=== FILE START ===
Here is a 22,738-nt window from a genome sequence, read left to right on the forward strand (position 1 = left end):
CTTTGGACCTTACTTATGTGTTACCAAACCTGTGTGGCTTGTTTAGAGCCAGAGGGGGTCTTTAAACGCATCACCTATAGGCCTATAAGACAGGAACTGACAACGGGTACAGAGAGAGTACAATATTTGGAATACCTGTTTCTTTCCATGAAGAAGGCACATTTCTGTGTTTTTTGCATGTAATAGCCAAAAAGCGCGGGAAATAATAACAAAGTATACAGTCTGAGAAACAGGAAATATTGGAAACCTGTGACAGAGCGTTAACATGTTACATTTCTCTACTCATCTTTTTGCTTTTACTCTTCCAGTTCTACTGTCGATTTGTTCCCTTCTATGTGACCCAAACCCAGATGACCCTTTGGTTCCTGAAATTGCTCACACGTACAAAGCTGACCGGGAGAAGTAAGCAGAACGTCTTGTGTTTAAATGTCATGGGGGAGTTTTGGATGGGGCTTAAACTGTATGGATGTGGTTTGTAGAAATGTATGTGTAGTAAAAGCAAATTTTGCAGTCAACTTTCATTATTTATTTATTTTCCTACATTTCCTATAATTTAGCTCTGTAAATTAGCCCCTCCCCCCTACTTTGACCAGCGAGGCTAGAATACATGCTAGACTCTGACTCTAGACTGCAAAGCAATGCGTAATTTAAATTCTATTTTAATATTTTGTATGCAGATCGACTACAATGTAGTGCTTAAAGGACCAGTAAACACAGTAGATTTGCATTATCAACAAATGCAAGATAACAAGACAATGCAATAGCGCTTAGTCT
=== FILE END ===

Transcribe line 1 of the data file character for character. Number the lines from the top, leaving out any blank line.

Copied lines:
Here is a 22,738-nt window from a genome sequence, read left to right on the forward strand (position 1 = left end):